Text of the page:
In light of / in lieu of

These two seem to get used incorrectly a lot, and it can be easy to do when you’re not really thinking about it.

First off, these two phrases are not synonymous phrases; they mean quite different things.

“In light of” means “taking into consideration” or “taking into account”. For example: “In light of the recent economic downturn, we won’t be investing in such-and-such a business.” Or, “In light of Mom’s questionable cooking skills, I opt to take her out to dinner.” Literally, it means “in the light of,” which is a great visual to help us remember its meaning.

“In lieu of” means “in place of.” Lieu is the French word for place. So the phrase means “in place of” or “instead of.” Examples: “In lieu of hot dogs for this year’s party, let’s go with hamburgers.” Or “I think we should hire a professional to do the work in lieu of having your sister paint the kitchen.”

Or….

In light of how instructive and fun this grammar site it, I will tell my friends about it.

And…

In lieu of keeping this site a secret, I will tell all my friends to sign up for this site!

Have a good week!

Very

Very is a word commonly used when speaking, though it’s criminally overused. But we’re a dramatic culture, and its strong presence is here to stay.

Where we can go wrong is using it for words that can’t be qualified using that word. Aside from the mistake of pairing it with unique—which is important enough to warrant its own separate blog—very is often used with first and last. “The very first thing he did was…,” or “It’s in the very last chapter of the book.”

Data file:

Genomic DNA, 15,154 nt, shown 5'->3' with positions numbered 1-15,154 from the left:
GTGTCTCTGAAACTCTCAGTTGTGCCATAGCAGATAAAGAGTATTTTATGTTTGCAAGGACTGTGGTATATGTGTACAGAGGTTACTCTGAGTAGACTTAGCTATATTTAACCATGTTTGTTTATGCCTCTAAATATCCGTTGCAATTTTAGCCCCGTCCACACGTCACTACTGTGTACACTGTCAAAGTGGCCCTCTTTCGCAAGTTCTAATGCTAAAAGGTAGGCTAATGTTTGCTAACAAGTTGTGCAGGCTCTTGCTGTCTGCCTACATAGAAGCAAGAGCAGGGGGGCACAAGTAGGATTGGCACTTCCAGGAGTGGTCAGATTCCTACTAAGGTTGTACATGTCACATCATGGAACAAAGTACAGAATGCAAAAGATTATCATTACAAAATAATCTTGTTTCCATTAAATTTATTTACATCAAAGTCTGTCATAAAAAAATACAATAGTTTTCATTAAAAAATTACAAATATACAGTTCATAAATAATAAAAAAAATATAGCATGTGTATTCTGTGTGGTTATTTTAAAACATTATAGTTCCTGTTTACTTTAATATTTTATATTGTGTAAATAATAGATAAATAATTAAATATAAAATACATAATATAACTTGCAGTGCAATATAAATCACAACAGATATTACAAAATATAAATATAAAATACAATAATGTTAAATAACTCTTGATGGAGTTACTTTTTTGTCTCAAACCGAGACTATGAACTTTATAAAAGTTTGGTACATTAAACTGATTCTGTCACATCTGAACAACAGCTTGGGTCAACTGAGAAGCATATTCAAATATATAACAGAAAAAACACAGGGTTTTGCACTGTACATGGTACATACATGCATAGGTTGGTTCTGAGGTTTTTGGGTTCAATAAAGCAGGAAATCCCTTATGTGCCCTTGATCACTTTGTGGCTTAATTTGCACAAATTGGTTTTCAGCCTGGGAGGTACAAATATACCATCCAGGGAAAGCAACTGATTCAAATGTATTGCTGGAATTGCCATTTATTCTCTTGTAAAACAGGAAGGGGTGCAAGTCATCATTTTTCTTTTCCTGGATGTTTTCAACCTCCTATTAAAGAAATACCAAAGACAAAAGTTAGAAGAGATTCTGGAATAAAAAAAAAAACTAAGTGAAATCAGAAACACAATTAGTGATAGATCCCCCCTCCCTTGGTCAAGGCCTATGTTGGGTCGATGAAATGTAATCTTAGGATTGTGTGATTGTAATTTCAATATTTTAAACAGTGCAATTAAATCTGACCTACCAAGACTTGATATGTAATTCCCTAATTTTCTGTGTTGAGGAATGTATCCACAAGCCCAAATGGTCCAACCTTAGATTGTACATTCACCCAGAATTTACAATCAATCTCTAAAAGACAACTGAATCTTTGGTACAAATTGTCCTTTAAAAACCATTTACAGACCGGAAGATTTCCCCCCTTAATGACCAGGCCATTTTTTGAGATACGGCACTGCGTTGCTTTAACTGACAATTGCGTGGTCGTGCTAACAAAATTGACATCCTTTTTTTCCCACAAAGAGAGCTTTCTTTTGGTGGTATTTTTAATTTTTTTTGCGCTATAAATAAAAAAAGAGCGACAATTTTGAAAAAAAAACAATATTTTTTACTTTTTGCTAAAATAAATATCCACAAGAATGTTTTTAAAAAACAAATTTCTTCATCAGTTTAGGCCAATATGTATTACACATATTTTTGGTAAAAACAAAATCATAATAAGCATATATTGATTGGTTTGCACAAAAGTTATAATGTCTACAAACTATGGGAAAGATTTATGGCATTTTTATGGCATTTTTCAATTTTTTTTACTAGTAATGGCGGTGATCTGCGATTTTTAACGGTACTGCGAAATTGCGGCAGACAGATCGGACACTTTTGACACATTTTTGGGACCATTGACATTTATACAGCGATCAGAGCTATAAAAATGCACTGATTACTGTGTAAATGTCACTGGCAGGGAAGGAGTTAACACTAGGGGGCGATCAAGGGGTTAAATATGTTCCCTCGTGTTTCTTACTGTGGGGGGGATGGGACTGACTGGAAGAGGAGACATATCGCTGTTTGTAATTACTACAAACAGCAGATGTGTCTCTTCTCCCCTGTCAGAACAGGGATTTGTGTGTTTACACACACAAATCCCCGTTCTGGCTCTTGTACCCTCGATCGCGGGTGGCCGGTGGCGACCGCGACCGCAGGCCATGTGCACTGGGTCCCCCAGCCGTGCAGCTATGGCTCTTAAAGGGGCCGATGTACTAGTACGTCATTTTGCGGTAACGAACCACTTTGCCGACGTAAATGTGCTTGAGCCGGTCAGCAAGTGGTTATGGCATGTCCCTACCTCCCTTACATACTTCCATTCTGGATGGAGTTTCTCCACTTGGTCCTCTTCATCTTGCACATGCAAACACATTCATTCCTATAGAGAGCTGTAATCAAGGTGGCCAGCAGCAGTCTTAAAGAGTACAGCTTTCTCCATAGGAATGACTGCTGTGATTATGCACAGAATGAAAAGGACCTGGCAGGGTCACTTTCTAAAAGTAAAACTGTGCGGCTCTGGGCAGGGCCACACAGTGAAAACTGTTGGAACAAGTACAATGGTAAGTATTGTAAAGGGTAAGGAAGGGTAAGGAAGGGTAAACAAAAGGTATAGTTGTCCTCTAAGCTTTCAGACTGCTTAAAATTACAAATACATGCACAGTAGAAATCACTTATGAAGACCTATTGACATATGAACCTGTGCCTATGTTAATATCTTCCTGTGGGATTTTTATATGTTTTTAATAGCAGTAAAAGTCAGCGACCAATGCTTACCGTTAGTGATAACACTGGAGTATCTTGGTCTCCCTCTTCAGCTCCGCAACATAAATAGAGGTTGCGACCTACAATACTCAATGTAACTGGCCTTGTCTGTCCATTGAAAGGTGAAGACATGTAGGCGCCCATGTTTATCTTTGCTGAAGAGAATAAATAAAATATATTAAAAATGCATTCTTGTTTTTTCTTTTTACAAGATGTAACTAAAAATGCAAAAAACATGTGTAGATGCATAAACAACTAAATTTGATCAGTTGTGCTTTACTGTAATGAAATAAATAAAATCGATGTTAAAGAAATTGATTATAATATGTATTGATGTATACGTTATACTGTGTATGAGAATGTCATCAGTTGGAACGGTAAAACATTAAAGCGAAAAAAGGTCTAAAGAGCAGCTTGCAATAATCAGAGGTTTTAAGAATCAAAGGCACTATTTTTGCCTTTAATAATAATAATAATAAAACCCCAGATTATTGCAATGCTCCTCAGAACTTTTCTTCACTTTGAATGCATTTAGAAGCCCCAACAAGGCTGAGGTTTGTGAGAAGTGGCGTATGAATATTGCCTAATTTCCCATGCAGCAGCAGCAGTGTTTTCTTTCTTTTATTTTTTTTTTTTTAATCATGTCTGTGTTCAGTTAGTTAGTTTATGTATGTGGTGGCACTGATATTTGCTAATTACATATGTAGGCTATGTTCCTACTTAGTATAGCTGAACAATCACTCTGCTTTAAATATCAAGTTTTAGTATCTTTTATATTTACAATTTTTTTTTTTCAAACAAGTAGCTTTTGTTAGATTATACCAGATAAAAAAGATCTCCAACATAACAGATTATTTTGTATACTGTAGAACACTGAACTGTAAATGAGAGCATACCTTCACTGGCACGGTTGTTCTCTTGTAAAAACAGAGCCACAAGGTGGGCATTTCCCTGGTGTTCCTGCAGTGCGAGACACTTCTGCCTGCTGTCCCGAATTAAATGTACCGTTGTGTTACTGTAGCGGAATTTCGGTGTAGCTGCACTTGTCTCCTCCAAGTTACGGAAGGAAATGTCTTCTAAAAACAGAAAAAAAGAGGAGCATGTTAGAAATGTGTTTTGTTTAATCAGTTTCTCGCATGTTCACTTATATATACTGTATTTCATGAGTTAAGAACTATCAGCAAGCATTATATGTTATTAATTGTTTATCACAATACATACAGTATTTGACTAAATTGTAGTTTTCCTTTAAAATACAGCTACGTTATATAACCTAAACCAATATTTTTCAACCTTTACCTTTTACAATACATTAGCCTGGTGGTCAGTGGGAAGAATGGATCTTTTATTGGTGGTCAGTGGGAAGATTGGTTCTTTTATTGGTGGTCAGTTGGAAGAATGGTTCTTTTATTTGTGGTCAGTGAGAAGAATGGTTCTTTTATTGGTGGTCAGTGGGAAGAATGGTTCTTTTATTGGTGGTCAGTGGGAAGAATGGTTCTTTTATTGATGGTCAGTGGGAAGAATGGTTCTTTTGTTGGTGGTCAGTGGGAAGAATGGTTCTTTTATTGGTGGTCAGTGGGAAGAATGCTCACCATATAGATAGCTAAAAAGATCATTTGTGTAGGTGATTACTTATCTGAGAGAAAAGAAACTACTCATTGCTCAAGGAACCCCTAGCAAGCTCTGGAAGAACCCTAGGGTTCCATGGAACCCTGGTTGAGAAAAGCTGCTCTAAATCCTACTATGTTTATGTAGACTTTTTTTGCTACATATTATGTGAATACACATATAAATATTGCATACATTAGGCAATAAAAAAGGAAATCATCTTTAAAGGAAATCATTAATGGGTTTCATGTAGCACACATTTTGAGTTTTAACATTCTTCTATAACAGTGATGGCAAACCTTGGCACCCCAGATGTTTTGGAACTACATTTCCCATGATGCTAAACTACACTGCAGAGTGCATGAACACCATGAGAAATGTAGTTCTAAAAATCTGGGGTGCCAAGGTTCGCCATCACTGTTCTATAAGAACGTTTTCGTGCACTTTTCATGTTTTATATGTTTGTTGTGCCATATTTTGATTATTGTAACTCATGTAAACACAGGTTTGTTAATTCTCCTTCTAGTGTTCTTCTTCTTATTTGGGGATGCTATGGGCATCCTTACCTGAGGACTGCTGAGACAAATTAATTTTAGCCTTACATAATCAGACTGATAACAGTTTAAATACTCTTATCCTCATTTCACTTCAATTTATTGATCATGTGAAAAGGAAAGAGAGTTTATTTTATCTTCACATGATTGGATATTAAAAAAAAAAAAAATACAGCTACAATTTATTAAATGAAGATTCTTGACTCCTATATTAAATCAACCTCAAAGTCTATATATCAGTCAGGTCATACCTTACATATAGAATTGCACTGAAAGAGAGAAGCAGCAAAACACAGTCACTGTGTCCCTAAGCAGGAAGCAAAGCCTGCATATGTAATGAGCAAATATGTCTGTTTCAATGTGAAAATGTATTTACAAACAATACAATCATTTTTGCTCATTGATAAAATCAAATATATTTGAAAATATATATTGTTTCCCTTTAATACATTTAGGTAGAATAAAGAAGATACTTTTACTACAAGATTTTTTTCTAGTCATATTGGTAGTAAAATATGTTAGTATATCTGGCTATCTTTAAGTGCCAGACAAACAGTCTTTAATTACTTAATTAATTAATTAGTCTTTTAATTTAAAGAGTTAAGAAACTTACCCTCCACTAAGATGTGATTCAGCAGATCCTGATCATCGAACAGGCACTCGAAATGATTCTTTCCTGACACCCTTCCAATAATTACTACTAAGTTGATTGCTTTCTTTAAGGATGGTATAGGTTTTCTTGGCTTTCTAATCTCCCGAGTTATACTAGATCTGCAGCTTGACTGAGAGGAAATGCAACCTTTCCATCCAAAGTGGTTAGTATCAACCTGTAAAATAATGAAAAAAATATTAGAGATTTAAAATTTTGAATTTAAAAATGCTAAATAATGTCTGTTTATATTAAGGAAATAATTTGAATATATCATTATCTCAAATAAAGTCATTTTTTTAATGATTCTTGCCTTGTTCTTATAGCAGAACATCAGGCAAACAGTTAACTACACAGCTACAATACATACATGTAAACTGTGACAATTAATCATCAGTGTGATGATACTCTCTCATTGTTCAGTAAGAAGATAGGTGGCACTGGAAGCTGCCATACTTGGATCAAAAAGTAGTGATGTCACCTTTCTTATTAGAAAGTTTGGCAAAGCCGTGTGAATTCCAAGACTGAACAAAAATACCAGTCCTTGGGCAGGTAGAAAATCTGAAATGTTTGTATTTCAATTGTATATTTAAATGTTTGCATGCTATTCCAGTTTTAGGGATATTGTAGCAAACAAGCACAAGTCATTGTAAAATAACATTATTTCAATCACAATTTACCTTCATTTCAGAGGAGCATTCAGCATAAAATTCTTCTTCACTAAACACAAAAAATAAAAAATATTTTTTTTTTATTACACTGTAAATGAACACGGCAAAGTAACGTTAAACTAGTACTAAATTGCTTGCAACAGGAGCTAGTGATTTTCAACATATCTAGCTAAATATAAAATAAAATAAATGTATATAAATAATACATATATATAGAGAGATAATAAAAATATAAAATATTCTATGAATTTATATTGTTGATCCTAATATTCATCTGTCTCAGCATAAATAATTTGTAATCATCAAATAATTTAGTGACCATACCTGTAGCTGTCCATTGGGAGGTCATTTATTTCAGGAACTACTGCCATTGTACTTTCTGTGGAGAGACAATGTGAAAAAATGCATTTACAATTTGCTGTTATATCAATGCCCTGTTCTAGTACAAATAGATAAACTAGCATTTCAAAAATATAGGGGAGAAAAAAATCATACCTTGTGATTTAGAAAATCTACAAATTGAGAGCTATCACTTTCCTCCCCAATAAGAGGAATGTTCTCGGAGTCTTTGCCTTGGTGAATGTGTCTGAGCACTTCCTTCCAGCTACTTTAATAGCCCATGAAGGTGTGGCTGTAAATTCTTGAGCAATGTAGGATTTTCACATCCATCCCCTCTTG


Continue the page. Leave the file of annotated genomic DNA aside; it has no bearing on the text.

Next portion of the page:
Think about it. What’s the difference between the very first and the first? The correct answer is “Nothing.” What’s the difference between the very last and the last? The answer is an even more emphatic: “Nothing!”

First and last can’t be described as somewhat first or extremely last. Can’t be done. If it’s first, it’s first. Same with last; if it’s last, it’s last.

So let’s leave these nice strong words alone, and let them stand up for their own meaning without any help from a word that shouldn’t precede them.

Insure and ensure

These two are used interchangeably at times, and we might be at the point where the distinction is losing all meaning in our everyday speech. (But for now, let’s at least try to keep the difference alive!)

To be more precise, we use insure when we mean ensure; it’s rarely the other way around.

The distinction is easy. To insure something is to put some insurance on it. We insure our houses, our cars, and other things of value. We even have life insurance, which is more like death insurance, but that’s another issue….

To ensure something is to make sure that it happens, to safeguard or guarantee an action.

  • We ensure someone that Grandma will behave this time by sitting next to her throughout the evening.
  • The company delivering our package tries to ensure that it will arrive on time.
  • Teenagers wanting to keep their privilege will ensure they are home by curfew.

Since the most common error is to say insure when we mean ensure, if we just keep using insure when we are referring to insurance, it will likely ensure a proper usage of these words.